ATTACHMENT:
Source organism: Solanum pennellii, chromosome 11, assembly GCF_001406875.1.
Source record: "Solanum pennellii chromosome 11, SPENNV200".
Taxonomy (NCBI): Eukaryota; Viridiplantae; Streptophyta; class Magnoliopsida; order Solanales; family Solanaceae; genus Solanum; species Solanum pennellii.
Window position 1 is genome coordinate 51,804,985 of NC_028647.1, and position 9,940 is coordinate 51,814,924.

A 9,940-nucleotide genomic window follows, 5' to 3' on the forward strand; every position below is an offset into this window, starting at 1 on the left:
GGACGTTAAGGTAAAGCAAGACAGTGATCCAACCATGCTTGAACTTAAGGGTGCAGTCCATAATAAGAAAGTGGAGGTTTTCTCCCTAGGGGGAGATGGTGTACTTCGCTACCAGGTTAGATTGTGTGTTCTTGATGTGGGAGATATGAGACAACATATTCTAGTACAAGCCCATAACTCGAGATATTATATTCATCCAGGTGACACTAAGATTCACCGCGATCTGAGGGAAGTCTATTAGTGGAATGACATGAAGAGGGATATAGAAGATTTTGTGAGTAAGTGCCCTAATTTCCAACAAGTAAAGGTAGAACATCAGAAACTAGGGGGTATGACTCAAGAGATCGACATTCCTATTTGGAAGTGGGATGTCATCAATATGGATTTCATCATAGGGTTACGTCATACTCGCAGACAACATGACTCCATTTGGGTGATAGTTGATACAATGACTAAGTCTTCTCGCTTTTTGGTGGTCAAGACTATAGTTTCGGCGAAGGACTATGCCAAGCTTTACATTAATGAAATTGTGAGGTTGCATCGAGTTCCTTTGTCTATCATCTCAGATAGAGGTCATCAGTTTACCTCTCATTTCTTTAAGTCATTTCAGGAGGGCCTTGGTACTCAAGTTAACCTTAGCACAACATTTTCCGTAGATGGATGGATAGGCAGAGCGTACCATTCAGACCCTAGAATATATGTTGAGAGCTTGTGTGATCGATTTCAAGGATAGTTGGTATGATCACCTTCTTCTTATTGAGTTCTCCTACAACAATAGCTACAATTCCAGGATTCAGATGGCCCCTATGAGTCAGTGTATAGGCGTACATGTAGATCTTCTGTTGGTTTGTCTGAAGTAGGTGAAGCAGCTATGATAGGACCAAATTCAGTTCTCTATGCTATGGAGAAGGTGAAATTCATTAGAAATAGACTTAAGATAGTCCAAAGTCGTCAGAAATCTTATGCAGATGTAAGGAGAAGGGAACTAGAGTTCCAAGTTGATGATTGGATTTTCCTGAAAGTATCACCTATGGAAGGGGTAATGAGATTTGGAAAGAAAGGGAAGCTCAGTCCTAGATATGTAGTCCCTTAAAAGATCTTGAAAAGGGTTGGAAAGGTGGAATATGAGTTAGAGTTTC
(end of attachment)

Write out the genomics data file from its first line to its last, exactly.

Source organism: Solanum pennellii, chromosome 11, assembly GCF_001406875.1.
Source record: "Solanum pennellii chromosome 11, SPENNV200".
Taxonomy (NCBI): Eukaryota; Viridiplantae; Streptophyta; class Magnoliopsida; order Solanales; family Solanaceae; genus Solanum; species Solanum pennellii.
Window position 1 is genome coordinate 51,804,985 of NC_028647.1, and position 9,940 is coordinate 51,814,924.

A 9,940-nucleotide genomic window follows, 5' to 3' on the forward strand; every position below is an offset into this window, starting at 1 on the left:
GGACGTTAAGGTAAAGCAAGACAGTGATCCAACCATGCTTGAACTTAAGGGTGCAGTCCATAATAAGAAAGTGGAGGTTTTCTCCCTAGGGGGAGATGGTGTACTTCGCTACCAGGTTAGATTGTGTGTTCTTGATGTGGGAGATATGAGACAACATATTCTAGTACAAGCCCATAACTCGAGATATTATATTCATCCAGGTGACACTAAGATTCACCGCGATCTGAGGGAAGTCTATTAGTGGAATGACATGAAGAGGGATATAGAAGATTTTGTGAGTAAGTGCCCTAATTTCCAACAAGTAAAGGTAGAACATCAGAAACTAGGGGGTATGACTCAAGAGATCGACATTCCTATTTGGAAGTGGGATGTCATCAATATGGATTTCATCATAGGGTTACGTCATACTCGCAGACAACATGACTCCATTTGGGTGATAGTTGATACAATGACTAAGTCTTCTCGCTTTTTGGTGGTCAAGACTATAGTTTCGGCGAAGGACTATGCCAAGCTTTACATTAATGAAATTGTGAGGTTGCATCGAGTTCCTTTGTCTATCATCTCAGATAGAGGTCATCAGTTTACCTCTCATTTCTTTAAGTCATTTCAGGAGGGCCTTGGTACTCAAGTTAACCTTAGCACAACATTTTCCGTAGATGGATGGATAGGCAGAGCGTACCATTCAGACCCTAGAATATATGTTGAGAGCTTGTGTGATCGATTTCAAGGATAGTTGGTATGATCACCTTCTTCTTATTGAGTTCTCCTACAACAATAGCTACAATTCCAGGATTCAGATGGCCCCTATGAGTCAGTGTATAGGCGTACATGTAGATCTTCTGTTGGTTTGTCTGAAGTAGGTGAAGCAGCTATGATAGGACCAAATTCAGTTCTCTATGCTATGGAGAAGGTGAAATTCATTAGAAATAGACTTAAGATAGTCCAAAGTCGTCAGAAATCTTATGCAGATGTAAGGAGAAGGGAACTAGAGTTCCAAGTTGATGATTGGATTTTCCTGAAAGTATCACCTATGGAAGGGGTAATGAGATTTGGAAAGAAAGGGAAGCTCAGTCCTAGATATGTAGTCCCTTAAAAGATCTTGAAAAGGGTTGGAAAGGTGGAATATGAGTTAGAGTTTC